Maps for Migrants and Ghosts

“…Ask me where I’m from, &…/I may point at the dirt
as if it were the embodiment of all things.”
~ James A.H. White, “[Im]Migratory Patterns”

Are there little fish swimming in jars of brine
in the cupboard, are there pickled moons and stars,

curtains of smoke after a fireworks festival
when dancers ripple into the streets to show off

their ink? In that other world, we wait for tinny
bell-chime and scrape of foot pedal, the call

of the scissors-grinder widening through sleepy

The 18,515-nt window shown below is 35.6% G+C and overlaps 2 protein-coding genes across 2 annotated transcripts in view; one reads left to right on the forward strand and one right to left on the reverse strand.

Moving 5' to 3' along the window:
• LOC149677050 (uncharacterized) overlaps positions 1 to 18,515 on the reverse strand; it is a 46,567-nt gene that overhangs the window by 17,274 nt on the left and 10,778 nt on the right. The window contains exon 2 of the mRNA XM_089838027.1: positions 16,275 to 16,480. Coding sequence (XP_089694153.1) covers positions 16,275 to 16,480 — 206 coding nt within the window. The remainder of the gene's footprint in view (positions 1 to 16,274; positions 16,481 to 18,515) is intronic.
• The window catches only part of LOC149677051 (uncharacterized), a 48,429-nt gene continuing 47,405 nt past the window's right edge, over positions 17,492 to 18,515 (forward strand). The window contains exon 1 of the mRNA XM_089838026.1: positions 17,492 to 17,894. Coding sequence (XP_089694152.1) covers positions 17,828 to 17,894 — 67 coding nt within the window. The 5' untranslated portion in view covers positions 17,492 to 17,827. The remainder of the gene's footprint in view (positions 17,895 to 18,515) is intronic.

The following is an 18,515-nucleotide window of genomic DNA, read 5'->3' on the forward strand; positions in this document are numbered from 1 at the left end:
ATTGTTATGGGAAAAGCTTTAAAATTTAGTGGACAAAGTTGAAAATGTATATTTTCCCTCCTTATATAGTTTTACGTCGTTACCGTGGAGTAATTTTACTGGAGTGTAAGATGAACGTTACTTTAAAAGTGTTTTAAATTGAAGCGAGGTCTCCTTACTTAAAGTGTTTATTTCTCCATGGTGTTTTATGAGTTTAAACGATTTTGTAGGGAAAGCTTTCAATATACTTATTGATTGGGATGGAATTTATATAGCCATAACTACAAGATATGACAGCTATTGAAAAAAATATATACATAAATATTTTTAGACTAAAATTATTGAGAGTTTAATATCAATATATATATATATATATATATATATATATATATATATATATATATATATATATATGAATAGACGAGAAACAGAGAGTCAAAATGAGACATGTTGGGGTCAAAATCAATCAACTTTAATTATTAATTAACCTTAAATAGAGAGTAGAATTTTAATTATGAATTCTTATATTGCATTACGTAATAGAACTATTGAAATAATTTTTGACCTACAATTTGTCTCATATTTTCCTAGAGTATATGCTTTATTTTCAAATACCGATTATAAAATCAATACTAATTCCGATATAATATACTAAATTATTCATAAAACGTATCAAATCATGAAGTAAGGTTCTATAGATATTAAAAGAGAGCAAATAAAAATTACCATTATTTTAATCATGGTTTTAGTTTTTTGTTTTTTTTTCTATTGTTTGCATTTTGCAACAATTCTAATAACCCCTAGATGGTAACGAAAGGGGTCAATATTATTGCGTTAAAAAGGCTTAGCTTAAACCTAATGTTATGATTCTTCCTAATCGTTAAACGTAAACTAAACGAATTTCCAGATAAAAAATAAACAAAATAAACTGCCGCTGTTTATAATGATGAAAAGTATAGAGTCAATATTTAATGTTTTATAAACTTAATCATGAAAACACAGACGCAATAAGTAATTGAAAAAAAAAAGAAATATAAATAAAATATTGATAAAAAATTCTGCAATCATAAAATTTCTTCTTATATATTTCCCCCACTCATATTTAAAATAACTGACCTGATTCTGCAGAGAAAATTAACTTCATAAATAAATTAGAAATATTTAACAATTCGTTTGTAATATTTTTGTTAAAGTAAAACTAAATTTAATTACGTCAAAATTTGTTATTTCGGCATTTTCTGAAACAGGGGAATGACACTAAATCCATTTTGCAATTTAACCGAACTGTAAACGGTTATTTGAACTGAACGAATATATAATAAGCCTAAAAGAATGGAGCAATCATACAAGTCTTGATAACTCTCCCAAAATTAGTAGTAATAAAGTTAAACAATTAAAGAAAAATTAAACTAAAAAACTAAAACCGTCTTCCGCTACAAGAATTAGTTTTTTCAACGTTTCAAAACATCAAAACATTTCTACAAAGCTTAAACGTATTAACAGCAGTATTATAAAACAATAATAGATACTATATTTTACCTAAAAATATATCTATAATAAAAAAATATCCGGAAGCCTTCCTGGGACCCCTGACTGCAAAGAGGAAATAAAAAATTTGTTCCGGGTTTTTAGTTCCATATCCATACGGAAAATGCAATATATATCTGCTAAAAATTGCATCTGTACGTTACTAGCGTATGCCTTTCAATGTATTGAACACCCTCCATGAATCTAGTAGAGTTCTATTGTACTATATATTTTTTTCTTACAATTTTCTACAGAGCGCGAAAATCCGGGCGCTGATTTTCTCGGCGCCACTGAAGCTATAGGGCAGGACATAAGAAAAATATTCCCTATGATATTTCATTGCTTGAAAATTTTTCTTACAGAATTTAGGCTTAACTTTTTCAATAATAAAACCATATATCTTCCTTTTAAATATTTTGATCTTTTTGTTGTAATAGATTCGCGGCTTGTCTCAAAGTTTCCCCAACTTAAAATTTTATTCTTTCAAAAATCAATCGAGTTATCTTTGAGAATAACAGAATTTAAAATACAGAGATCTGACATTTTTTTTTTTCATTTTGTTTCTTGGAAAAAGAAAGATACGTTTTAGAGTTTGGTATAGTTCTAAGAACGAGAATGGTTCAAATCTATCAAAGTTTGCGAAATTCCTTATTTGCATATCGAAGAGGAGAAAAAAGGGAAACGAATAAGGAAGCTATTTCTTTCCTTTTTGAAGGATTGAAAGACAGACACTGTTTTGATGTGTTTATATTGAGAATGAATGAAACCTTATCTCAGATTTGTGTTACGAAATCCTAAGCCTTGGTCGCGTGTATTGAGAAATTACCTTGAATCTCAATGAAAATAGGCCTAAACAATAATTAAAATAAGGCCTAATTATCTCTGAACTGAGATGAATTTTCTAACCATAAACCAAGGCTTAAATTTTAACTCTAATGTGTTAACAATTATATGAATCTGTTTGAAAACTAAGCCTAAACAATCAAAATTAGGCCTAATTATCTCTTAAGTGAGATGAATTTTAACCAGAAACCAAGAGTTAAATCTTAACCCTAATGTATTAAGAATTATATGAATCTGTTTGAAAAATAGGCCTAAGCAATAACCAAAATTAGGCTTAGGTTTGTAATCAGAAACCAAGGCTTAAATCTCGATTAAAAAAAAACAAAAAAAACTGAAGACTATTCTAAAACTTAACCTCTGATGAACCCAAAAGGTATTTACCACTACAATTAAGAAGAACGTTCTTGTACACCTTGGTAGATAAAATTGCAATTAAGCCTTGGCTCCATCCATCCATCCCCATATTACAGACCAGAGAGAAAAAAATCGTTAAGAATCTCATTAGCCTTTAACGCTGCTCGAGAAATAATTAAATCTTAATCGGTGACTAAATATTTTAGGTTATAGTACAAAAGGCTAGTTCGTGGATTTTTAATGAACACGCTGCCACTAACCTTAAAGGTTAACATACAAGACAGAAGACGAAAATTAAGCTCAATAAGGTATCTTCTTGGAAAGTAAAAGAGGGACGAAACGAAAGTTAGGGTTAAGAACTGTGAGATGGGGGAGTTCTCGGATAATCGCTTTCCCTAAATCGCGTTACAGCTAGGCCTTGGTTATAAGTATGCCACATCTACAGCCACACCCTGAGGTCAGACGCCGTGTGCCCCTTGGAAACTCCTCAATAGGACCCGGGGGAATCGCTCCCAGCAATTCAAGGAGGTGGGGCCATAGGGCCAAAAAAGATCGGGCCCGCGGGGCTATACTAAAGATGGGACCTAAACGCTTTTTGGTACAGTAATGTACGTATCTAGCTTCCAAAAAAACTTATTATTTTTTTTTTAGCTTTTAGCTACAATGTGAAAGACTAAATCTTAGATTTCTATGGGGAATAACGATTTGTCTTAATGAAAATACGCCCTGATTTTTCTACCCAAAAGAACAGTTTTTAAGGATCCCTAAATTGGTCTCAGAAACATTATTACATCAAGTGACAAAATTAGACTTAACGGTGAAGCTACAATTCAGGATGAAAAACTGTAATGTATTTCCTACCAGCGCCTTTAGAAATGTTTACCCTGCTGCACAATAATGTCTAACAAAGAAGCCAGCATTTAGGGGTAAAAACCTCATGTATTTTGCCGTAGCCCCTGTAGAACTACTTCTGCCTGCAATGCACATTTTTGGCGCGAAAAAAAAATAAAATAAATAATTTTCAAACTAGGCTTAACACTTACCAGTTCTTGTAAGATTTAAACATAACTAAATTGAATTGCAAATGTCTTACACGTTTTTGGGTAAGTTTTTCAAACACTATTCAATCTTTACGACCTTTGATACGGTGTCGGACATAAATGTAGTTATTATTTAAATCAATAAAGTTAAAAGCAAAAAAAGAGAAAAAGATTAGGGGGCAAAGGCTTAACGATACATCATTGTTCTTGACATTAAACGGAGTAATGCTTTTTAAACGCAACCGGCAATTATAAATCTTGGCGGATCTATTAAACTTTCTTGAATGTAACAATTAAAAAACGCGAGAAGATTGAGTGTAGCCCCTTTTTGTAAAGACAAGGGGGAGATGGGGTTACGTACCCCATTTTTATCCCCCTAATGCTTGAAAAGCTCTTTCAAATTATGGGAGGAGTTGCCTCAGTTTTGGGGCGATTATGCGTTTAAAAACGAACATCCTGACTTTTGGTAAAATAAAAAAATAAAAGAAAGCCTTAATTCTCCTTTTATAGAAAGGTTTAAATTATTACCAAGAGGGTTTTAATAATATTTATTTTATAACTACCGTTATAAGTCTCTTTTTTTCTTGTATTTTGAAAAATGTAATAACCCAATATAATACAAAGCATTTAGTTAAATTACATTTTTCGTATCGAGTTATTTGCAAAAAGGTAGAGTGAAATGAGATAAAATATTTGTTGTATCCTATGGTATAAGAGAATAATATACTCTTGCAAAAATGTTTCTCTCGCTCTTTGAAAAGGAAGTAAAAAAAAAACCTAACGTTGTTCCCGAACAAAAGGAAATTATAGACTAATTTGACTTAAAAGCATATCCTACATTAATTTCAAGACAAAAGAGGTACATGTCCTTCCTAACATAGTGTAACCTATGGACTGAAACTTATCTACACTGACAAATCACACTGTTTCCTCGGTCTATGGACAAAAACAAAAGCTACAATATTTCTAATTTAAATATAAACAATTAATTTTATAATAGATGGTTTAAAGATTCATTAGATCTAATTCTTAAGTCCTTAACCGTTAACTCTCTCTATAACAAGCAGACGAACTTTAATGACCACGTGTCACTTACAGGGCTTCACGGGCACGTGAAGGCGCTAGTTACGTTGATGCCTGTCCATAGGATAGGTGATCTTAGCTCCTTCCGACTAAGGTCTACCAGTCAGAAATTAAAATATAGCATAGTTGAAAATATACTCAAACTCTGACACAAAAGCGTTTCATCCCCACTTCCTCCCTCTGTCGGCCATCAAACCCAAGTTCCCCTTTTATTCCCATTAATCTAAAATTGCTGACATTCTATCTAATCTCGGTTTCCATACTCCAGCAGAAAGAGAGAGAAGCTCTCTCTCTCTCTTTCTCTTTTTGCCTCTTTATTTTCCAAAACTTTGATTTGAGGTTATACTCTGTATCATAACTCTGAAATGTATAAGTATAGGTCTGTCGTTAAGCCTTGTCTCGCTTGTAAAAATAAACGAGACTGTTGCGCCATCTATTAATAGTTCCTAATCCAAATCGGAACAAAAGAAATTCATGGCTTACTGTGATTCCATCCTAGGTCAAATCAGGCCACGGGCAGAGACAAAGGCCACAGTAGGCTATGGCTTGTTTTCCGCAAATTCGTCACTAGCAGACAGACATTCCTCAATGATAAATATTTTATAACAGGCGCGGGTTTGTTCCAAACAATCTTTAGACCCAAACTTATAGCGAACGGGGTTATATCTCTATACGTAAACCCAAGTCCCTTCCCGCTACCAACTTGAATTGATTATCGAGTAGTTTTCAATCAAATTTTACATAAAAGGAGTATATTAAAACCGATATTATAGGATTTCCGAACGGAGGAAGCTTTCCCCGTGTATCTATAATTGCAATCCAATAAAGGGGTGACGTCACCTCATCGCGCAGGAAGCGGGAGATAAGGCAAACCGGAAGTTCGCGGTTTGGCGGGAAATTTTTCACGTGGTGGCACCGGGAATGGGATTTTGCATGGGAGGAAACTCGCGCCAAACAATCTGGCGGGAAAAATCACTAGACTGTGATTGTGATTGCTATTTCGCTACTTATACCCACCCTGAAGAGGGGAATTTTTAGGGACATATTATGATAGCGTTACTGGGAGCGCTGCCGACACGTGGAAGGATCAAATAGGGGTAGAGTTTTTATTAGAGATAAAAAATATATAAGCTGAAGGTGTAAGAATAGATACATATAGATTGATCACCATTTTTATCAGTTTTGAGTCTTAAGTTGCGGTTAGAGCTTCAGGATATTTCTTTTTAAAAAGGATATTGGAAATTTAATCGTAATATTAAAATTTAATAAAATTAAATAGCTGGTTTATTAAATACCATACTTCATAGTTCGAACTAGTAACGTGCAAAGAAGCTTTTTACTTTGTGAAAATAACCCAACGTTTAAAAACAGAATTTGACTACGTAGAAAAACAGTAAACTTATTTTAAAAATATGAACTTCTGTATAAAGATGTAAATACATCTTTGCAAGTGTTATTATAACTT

towns. Oh pity you poor collectors of blunt

throwaway instruments. A procession of penitents
inches toward the river, the expert thwack of bamboo

whips calling forth the blood. There are questions
that should never be answered with further whys

or hows. Like a star, at the heart of every place
a central note is buried: say anise, say achuete oil,

say hair singed off the belly of a squealing pig.
Heat rising from the heads of schoolchildren

at three in the afternoon, yeasty like bread.
The stronger the scent, the better. Even the gods

and ancestors know they thrive better in certain
places. They don’t like filling out forms or

having to justify their ritual preferences. They
don’t understand the need for gendered pronouns.

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